Russian opposition politician quits Moscow district role over 'pressure'

Ilya Yashin is a Russian opposition activist and a municipal deputy of the Krasnoselsky district of Moscow.
Ilya Yashin is a Russian opposition activist and a municipal deputy of the Krasnoselsky district of Moscow. Copyright AP Photo/Alexander Zemlianichenko
Copyright AP Photo/Alexander Zemlianichenko
By Euronews
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Russian opposition politician Ilya Yashin has announced he is quitting as head of Moscow's Krasnoselsky district amid ongoing pressure.


A prominent Russian opposition politician has resigned, claiming his team has been pressured by Moscow.

Ilya Yashin, the head of the Krasnoselsky district in the Russian capital city, announced he would be stepping down from his role at the end of July.

In a statement on Facebook, Yashin claimed that the authorities of President Vladimir Putin had been applying increased "pressure" on his administration.

"The prosecutor's office is shaking up the accounting department and the office with endless inspections," he said, adding that his team have spent many hours answering law enforcement questions.

"I think that the prosecutor's office is carrying out a political order which is connected with my opposition activities."

"The aim is to paralyse our work and destroy what we have built during these four years," Yashin added.

Yashin, an outspoken critic of Putin, was appointed head of the Krasnoselsky district, after winning local elections in 2017.

But a recent court decision has barred him from running as a political candidate for three years. Yashin said his lawyers had appealed the "political" verdict and were prepared to take the case to the European Court of Human Rights.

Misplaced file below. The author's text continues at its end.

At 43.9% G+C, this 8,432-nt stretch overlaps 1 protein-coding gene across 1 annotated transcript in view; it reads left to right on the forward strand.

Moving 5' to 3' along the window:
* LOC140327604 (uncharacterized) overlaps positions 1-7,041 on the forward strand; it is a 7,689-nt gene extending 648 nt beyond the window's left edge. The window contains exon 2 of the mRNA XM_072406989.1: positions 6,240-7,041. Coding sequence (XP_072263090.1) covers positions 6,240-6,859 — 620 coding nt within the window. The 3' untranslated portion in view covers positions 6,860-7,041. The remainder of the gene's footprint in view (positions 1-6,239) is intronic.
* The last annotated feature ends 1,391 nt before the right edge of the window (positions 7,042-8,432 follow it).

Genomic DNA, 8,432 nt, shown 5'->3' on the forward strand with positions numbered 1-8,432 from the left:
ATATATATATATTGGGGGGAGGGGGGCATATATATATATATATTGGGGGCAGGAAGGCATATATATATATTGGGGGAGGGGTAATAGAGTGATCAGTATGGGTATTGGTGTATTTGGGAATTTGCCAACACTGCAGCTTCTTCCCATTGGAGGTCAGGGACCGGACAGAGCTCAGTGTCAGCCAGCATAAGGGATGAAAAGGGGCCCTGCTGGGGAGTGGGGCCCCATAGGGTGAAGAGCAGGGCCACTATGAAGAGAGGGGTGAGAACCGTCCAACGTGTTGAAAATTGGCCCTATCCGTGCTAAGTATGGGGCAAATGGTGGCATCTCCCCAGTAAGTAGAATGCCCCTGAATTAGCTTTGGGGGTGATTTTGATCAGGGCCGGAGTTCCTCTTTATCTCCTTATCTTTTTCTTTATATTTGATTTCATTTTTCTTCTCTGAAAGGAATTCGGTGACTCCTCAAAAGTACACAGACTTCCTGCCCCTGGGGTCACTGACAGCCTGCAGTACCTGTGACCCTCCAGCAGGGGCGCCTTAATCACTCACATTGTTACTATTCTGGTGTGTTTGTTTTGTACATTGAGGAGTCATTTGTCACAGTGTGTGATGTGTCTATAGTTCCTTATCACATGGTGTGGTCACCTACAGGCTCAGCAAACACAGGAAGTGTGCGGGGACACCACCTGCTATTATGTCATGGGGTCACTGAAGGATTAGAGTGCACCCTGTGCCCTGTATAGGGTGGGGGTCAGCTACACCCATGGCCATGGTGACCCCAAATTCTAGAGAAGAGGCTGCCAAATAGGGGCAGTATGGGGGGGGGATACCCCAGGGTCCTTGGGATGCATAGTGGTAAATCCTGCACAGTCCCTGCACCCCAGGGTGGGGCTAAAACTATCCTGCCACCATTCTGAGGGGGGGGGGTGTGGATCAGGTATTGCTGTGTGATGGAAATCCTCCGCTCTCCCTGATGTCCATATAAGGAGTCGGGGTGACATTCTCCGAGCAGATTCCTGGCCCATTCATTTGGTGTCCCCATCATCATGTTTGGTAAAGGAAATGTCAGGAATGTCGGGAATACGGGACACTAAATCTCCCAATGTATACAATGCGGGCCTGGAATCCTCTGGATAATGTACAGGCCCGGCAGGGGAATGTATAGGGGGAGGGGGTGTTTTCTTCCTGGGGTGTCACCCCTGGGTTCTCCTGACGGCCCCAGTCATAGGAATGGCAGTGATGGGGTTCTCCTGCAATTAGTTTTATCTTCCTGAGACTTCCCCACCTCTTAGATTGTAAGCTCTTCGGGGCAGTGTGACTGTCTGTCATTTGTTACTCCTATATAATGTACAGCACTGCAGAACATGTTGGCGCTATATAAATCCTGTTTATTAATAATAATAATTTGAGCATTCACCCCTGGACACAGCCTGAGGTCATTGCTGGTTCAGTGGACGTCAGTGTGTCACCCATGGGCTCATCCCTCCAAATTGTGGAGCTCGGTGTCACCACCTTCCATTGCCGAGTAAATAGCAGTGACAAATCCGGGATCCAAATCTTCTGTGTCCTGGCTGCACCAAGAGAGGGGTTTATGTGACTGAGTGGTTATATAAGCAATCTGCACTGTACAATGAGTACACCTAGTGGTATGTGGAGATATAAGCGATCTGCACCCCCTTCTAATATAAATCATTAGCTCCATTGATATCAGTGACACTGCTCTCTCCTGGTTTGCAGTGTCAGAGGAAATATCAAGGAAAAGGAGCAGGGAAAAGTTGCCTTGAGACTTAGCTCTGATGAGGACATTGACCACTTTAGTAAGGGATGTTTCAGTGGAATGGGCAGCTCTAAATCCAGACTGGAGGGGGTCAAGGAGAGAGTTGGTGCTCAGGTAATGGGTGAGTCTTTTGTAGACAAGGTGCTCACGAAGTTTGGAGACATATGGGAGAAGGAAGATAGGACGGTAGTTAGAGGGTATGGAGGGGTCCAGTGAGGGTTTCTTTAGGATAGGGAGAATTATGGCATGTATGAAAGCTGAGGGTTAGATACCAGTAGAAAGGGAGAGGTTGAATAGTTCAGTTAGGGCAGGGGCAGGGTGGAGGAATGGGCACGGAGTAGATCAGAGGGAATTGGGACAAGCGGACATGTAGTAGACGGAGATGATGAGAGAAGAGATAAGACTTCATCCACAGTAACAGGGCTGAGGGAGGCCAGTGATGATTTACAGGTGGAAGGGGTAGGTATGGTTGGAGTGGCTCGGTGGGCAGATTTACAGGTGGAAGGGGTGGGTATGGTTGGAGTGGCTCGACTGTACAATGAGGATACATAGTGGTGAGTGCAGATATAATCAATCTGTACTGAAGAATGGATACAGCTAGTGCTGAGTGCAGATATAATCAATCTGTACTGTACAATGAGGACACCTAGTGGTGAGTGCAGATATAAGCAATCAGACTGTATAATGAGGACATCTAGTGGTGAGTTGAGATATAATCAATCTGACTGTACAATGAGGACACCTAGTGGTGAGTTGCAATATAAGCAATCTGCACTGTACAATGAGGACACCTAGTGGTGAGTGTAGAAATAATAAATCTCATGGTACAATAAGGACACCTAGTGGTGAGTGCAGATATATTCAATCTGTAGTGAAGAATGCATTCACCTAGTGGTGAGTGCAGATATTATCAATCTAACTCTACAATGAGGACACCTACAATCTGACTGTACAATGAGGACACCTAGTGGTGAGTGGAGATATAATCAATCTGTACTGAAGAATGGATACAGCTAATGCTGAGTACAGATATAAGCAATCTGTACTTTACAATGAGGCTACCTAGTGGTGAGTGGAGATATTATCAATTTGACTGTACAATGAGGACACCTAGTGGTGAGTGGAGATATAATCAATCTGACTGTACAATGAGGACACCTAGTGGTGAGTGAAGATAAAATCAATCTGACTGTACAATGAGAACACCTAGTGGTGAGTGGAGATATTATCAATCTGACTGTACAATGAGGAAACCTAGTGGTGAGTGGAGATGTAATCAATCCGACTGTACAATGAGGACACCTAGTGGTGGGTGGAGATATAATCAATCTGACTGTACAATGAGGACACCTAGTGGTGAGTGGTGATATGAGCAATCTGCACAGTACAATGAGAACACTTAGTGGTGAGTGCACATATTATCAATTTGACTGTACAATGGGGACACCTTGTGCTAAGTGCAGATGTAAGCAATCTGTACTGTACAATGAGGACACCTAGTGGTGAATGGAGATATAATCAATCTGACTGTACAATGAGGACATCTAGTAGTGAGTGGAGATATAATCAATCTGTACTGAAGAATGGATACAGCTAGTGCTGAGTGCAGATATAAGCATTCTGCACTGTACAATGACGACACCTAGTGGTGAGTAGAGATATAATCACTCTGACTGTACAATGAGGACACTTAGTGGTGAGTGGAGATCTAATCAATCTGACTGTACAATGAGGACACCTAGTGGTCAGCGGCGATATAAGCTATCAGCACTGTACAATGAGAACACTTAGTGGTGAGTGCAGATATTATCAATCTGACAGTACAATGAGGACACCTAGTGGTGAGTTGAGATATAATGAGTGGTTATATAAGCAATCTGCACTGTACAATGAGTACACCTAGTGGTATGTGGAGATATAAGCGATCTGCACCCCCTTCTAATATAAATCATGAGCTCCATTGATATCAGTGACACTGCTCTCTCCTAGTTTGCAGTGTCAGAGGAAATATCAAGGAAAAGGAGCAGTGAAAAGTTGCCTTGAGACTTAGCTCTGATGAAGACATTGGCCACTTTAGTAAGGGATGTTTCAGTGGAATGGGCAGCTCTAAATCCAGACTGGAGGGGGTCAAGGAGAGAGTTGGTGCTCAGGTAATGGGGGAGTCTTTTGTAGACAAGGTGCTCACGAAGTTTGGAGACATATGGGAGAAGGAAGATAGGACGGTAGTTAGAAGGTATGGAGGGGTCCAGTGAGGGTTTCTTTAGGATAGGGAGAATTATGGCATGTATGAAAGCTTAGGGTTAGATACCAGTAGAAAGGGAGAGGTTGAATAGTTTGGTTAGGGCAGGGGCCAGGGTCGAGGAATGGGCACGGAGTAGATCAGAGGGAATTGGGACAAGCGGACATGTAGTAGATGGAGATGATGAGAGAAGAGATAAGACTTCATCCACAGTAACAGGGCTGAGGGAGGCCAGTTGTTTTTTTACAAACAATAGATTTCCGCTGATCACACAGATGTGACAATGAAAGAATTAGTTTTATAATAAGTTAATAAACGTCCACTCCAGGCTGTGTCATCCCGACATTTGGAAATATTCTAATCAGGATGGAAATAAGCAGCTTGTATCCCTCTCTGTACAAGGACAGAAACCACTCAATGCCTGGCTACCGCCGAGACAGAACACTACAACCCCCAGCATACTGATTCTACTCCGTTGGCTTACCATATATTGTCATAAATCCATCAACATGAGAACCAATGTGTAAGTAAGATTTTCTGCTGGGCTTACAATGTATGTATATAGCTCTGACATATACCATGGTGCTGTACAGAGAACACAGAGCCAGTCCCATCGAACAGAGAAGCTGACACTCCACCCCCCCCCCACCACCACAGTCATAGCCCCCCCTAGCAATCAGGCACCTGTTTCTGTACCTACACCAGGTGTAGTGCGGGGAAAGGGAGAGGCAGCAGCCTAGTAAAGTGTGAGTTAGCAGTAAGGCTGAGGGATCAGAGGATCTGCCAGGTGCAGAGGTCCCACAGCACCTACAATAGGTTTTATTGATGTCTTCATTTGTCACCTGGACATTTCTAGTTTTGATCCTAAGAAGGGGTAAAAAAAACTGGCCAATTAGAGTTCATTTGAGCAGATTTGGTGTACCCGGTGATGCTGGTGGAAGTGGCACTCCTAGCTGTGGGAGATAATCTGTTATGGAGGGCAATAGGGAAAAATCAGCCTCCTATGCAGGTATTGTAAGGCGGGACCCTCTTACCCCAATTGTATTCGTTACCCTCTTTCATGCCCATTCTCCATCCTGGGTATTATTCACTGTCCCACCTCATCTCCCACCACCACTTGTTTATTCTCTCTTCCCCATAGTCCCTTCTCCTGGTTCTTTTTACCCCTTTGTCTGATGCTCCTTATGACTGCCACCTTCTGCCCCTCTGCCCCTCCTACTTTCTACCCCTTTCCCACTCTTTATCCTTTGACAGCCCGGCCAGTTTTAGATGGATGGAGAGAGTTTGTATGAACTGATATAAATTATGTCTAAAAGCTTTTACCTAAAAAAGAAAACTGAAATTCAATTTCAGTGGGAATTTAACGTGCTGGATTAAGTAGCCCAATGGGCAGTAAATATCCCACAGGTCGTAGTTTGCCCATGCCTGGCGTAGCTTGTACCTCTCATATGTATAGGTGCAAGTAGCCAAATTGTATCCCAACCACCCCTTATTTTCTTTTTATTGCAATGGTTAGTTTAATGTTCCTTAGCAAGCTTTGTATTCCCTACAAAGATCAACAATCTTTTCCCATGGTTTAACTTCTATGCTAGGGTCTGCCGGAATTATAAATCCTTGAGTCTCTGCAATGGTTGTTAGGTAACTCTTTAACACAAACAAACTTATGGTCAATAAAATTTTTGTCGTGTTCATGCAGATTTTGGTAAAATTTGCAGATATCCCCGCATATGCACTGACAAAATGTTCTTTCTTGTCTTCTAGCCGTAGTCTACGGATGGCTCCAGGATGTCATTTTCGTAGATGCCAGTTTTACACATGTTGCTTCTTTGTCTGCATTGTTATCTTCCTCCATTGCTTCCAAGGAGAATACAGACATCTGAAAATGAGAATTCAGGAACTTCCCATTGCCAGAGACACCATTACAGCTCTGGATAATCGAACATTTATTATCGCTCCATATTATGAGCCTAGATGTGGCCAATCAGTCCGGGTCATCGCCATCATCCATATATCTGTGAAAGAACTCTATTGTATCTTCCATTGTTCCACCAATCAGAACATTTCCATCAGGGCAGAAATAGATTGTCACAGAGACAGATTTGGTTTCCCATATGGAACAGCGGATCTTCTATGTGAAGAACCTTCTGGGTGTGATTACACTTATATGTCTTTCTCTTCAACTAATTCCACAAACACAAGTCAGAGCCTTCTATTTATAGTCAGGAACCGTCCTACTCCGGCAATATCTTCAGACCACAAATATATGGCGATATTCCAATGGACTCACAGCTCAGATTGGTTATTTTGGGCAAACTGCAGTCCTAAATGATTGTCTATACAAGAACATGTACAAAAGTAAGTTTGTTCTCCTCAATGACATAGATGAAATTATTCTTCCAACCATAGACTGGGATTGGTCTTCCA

"I realise that it would be impossible to find the truth in a Russian court and the proceedings in the ECHR will take many years. The road to the elections is effectively closed for me," he said on Facebook.

The court's decision was part of a multi-pronged campaign by the Russian authorities to silence dissent and bar Kremlin critics from running for parliament in September's election.

In January, opposition leader Alexei Navalny was arrested after returning to Russian soil from Germany, where he spent five months recovering from a nerve agent poisoning that he blames on the Kremlin.

Yashin, a close ally of Navalny, had urged Russia's law enforcement to investigate "an attempt at a life of a public figure" and to look into President Putin's possible involvement. Moscow has denied all accusations.

In March, Yashin was also among around 200 people who were detained at a Moscow hotel after participating in a forum of independent members of municipal councils.

Moscow police had said the event had been organised by members of an unnamed "undesirable" group and that the forum violated COVID-19 restrictions.

Despite resigning, Yashin said he would remain a volunteer municipal councillor for the Moscow district, and still hoped to be able to run in the next local elections in the autumn of 2022.

"Politics is not just about the elected office. I am not planning to leave Russia and I will continue to fight to make our country free and happy. We will definitely win."

Yashin also said he would nominate Elena Kotyonochkina to be the district's new head on July 27.

Additional sources • AP

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